Luis Torrens thought the second out was the third, and much amusement ensued
Luis Torrens was inches from the top step of the home dugout at Petco Park. Phil Maton had just whiffed Travis d'Arnaud on a filthy 1-2 slider in the eighth, and Torrens, the Padres catcher, hopped from his crouch and trotted toward the dugout stairs.
As he crossed the warning track, he caught sight of manager Andy Green, stationed on that top step. Green looked back and held up two fingers.
As in: Two outs.
d'Arnaud, thinking Torrens was chasing after the ball, began to sprint to first, before realizing the situation. And no one was more bewildered than Maton.
"I always spin off after strikeouts for the most part," Maton said. "And I never heard the ball go around. I was super confused. I looked at [Cory Spangenberg], he didn't have the ball. I scanned the infield. And I asked myself, 'What is going on.'"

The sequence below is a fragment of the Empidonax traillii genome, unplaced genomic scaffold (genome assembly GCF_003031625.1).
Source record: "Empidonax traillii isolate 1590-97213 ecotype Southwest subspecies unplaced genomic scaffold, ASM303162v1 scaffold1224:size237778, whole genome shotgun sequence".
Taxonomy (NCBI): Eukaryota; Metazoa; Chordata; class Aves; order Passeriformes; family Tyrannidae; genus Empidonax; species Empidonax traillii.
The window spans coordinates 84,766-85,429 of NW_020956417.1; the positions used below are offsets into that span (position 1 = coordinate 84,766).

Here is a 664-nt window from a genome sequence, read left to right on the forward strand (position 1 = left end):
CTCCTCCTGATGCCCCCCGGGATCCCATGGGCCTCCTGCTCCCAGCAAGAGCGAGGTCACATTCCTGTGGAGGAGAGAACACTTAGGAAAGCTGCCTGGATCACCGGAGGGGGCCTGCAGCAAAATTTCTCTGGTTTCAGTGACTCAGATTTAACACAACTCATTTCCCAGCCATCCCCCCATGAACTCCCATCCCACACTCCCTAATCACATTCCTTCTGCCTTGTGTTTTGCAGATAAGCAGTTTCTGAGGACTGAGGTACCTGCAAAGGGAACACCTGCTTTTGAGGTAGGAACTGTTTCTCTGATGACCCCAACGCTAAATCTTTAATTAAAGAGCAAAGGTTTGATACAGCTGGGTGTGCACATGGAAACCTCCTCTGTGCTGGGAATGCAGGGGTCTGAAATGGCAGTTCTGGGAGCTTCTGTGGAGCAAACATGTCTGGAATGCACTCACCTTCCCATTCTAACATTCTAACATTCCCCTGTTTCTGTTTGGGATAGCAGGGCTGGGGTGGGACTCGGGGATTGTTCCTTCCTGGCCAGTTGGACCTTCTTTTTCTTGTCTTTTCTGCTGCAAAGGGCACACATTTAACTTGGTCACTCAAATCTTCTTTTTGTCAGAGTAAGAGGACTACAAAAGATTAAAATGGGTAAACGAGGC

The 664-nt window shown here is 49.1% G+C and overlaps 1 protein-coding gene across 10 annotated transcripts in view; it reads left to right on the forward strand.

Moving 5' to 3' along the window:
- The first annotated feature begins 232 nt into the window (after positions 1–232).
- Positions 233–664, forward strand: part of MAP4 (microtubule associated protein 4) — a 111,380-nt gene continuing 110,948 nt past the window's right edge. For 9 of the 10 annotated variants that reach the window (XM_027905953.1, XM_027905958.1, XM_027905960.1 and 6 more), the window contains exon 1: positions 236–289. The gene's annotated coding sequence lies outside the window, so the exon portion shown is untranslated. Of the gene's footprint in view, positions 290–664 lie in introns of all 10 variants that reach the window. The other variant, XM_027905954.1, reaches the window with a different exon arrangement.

When your catcher ditches you after the second out... pic.twitter.com/OjwA1w1Cxv- AJ Cassavell (@AJCassavell) July 28, 2017
To Torrens' credit, he turned, threw the ball around the horn, and settled back into his spot behind the dish. Maton would strike out Matt Reynolds, ending the inning.
The Padres' dugout certainly had a good time.
I don't think I've ever seen a baseball player quite this happy until Luis Torrens tried to skip an out. pic.twitter.com/Fzo02qw5En- Michael Clair (@michaelsclair) July 28, 2017
Hey, maybe skipping an out was Torrens' way of getting back at the baseball gods, who denied him his first big league home run by inches on Wednesday.
The Padres would win the game, 7-5, and Torrens took home a valuable lesson.
"He stayed composed and went out and closed out a baseball game and laughed at himself," said Green. "You better be able to laugh yourself. You're in front of 26,000 people, you're on national TV all the time, you're going to do some stupid things in life -- you better be able to laugh at yourself, and he came off the field laughing."